Private A Clark

Article which mentions A Clark

Article relating to Private A Clark

Private A Clark was employed in the Co-operative Wholesale Society’s soap works in Irlam. This factory was purpose built , producing up to 400 tons of soap a week and located alongside the Manchester Ship canal. During the First World War a margarine factory was opened alongside the soap works as any unsuccessful margarine products could be recycled in the soap factory .

Clark joined the army in August 1914, and was sent to fight in the Dardanelles. The Dardanelles is a strait which was seen as a vital supply route to the Russian Empire via the Mediterranean and the Black Sea. Winston Churchill, as First Lord of the Admiralty, was a strong supporter of the Navy attacking the Dardanelles to secure the supply route and to have a foothold near Turkey. The campaign here lasted from March 1915 to January 1916, and many regiments from Manchester and the North-West of England fought here. The campaign was deemed to be a failure, with the British sustaining high casualties and being unable to advance beyond the beaches where they had landed. Private Clark was listed as being among these casualties. He was deemed to have been missing in action since 7 August 1915.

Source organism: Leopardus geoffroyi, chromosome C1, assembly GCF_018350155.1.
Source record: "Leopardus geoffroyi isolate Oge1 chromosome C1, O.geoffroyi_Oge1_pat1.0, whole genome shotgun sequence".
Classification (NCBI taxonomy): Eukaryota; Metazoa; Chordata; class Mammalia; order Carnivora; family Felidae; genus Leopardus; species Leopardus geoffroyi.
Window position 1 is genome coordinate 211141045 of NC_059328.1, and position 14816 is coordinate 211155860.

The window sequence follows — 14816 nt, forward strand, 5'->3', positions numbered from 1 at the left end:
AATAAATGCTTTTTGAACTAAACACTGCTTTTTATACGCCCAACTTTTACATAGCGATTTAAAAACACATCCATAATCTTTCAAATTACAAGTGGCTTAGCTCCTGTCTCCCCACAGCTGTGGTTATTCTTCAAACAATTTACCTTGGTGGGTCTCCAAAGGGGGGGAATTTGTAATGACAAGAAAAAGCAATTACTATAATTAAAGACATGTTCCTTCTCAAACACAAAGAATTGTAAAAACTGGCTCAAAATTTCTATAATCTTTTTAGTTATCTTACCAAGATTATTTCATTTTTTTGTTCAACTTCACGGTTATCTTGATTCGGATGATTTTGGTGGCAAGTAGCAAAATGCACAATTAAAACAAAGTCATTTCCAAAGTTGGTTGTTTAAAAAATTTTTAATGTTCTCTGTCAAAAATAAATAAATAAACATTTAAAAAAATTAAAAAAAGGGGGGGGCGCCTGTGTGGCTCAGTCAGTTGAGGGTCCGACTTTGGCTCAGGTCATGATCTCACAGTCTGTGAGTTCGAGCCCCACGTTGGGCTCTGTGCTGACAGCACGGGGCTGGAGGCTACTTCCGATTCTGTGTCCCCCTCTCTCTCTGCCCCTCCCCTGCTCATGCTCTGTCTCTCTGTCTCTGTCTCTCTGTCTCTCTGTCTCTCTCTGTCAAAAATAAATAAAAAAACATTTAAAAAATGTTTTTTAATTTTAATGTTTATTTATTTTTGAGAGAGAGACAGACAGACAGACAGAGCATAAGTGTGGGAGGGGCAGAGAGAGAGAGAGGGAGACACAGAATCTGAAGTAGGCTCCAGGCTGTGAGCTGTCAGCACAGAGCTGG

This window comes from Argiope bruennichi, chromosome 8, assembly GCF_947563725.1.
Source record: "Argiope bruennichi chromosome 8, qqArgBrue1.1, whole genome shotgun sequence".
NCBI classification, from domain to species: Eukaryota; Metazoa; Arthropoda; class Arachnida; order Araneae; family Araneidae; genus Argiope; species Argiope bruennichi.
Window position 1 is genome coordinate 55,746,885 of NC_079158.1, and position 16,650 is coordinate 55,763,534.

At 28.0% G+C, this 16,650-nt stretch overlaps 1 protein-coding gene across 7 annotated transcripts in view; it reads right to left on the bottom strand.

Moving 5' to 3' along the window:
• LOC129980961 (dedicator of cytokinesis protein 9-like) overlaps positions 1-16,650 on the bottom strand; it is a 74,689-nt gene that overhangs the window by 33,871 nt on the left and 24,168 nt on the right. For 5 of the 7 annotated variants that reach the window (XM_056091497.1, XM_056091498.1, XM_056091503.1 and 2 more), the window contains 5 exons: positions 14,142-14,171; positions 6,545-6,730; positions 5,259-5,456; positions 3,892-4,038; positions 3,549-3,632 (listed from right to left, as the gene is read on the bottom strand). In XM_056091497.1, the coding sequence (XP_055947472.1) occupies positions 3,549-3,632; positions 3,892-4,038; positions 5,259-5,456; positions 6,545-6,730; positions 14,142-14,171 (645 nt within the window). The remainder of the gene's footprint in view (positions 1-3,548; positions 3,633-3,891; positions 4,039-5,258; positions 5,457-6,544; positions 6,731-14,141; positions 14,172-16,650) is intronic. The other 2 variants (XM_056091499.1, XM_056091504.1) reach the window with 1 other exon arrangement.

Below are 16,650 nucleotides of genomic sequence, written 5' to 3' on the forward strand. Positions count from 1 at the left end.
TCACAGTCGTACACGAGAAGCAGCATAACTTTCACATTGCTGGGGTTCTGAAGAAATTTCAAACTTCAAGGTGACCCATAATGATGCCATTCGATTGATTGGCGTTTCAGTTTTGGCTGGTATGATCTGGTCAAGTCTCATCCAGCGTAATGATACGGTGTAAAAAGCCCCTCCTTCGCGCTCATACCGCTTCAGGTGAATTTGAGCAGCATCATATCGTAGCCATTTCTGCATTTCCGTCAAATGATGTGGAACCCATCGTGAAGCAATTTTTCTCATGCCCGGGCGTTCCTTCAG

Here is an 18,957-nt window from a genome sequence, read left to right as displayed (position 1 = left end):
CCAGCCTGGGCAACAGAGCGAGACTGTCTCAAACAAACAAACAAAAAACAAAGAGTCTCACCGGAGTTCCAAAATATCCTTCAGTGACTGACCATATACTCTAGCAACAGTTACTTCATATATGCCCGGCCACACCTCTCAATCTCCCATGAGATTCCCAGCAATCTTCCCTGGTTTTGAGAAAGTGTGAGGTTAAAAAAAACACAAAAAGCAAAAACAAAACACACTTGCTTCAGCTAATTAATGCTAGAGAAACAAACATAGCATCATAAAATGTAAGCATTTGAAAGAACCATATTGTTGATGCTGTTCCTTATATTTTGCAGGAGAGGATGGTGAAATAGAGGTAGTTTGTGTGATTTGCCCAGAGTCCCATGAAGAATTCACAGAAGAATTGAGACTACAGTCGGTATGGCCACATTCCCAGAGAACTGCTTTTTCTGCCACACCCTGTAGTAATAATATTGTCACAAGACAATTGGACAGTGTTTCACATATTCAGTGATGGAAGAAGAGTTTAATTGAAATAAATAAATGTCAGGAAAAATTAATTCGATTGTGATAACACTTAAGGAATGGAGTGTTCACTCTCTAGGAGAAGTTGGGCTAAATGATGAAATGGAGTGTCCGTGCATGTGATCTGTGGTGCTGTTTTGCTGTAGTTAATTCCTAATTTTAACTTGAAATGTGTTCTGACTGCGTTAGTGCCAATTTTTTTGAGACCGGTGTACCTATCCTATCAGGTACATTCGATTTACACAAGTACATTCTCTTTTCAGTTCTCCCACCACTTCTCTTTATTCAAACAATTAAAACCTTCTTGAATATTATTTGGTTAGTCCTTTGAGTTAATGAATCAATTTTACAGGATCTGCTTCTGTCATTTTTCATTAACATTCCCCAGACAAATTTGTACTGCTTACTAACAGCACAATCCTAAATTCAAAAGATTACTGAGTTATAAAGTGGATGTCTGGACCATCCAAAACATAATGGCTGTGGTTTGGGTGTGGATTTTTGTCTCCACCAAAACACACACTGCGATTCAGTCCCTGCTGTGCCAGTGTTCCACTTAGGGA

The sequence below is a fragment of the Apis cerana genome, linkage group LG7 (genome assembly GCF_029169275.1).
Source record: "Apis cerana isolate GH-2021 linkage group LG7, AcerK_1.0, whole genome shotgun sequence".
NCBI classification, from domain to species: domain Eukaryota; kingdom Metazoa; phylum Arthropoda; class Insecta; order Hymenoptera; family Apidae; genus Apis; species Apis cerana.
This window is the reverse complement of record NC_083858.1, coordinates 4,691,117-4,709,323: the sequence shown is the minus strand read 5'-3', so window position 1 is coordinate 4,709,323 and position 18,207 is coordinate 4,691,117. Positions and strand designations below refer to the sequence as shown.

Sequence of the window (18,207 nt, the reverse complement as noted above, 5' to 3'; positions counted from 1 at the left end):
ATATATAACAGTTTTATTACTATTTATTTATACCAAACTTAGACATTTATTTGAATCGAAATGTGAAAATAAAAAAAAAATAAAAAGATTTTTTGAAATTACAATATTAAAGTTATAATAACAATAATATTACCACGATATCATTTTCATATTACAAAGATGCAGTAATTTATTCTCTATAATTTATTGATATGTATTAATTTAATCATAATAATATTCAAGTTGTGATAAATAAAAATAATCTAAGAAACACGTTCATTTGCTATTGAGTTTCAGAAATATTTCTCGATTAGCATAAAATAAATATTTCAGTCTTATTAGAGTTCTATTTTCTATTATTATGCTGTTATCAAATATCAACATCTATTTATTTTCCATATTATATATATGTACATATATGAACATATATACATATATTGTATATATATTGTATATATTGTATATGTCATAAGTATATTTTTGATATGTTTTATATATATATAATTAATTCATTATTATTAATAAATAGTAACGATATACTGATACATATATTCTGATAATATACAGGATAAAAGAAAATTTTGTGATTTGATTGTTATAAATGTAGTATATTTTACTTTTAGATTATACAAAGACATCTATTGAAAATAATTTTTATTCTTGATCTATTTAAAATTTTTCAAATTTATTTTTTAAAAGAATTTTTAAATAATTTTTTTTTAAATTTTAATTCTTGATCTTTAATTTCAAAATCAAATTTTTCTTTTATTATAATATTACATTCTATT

The date of the battle means it is likely that he died during the landings in Suvla Bay, which took place between 6 and 9 August, part of the August Campaign. This was the last campaign in which the British attempted to break the deadlock around Gallipoli. After this they simply reinforced their position, before withdrawing in January 1916.

Sources

Co-operative News, 9 October 1915, page 1341.

WWI co-operative voices

This post is part of ‘WWI co-operative voices’ which shares the stories of co-operative workers and members during the conflict. In order to mark the centenary of the WWI, the Rochdale Pioneers Museum is staging an exhibition entitled ‘From shop floor to front line’ and the accounts of these soldiers, shop workers and conscientious objectors will run alongside it. They are tales of death, duty and of those who chose not to fight.

Through ‘WWI co-operative voices’ we will be releasing new posts about these individuals throughout the duration of the exhibition (due to open mid-May 2015 and run until May 2016). Read about the co-operative movement’s involvement in a war that shook the world by selecting a name from the column on the left. You can also follow us on social media for regular updates.

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We wish to thank the Heritage Lottery Fund for supporting the ‘From shop floor to front line’ exhibition and project.

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